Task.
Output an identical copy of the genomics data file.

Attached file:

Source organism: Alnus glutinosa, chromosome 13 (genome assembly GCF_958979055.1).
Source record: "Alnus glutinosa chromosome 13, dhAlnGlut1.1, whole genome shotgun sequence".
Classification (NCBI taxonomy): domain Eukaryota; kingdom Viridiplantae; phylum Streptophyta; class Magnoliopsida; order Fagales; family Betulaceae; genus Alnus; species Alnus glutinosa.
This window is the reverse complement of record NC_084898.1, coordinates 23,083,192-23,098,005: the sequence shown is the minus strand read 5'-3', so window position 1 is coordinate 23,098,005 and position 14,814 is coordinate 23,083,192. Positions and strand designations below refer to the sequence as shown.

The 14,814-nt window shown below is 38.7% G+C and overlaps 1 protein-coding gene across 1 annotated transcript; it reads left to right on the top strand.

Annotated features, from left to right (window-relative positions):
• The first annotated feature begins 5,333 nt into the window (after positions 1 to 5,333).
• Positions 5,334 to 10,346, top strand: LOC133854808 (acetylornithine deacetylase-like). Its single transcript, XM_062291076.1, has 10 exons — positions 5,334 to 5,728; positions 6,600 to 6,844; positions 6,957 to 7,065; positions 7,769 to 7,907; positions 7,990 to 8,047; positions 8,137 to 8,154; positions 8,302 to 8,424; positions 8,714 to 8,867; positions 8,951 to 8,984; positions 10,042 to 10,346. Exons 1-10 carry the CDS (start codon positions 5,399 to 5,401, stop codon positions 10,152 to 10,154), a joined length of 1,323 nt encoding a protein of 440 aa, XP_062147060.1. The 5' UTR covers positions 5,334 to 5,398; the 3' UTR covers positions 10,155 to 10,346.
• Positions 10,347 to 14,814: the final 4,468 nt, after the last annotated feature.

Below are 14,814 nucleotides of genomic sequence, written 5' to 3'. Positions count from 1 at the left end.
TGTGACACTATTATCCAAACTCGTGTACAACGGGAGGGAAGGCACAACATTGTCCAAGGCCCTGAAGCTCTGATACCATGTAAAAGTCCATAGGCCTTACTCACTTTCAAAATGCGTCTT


Source organism: Alnus glutinosa, chromosome 13 (genome assembly GCF_958979055.1).
Source record: "Alnus glutinosa chromosome 13, dhAlnGlut1.1, whole genome shotgun sequence".
Classification (NCBI taxonomy): domain Eukaryota; kingdom Viridiplantae; phylum Streptophyta; class Magnoliopsida; order Fagales; family Betulaceae; genus Alnus; species Alnus glutinosa.
This window is the reverse complement of record NC_084898.1, coordinates 23,083,192-23,098,005: the sequence shown is the minus strand read 5'-3', so window position 1 is coordinate 23,098,005 and position 14,814 is coordinate 23,083,192. Positions and strand designations below refer to the sequence as shown.

The 14,814-nt window shown below is 38.7% G+C and overlaps 1 protein-coding gene across 1 annotated transcript; it reads left to right on the top strand.

Annotated features, from left to right (window-relative positions):
• The first annotated feature begins 5,333 nt into the window (after positions 1 to 5,333).
• Positions 5,334 to 10,346, top strand: LOC133854808 (acetylornithine deacetylase-like). Its single transcript, XM_062291076.1, has 10 exons — positions 5,334 to 5,728; positions 6,600 to 6,844; positions 6,957 to 7,065; positions 7,769 to 7,907; positions 7,990 to 8,047; positions 8,137 to 8,154; positions 8,302 to 8,424; positions 8,714 to 8,867; positions 8,951 to 8,984; positions 10,042 to 10,346. Exons 1-10 carry the CDS (start codon positions 5,399 to 5,401, stop codon positions 10,152 to 10,154), a joined length of 1,323 nt encoding a protein of 440 aa, XP_062147060.1. The 5' UTR covers positions 5,334 to 5,398; the 3' UTR covers positions 10,155 to 10,346.
• Positions 10,347 to 14,814: the final 4,468 nt, after the last annotated feature.

Below are 14,814 nucleotides of genomic sequence, written 5' to 3'. Positions count from 1 at the left end.
TGTGACACTATTATCCAAACTCGTGTACAACGGGAGGGAAGGCACAACATTGTCCAAGGCCCTGAAGCTCTGATACCATGTAAAAGTCCATAGGCCTTACTCACTTTCAAAATGCGTCTT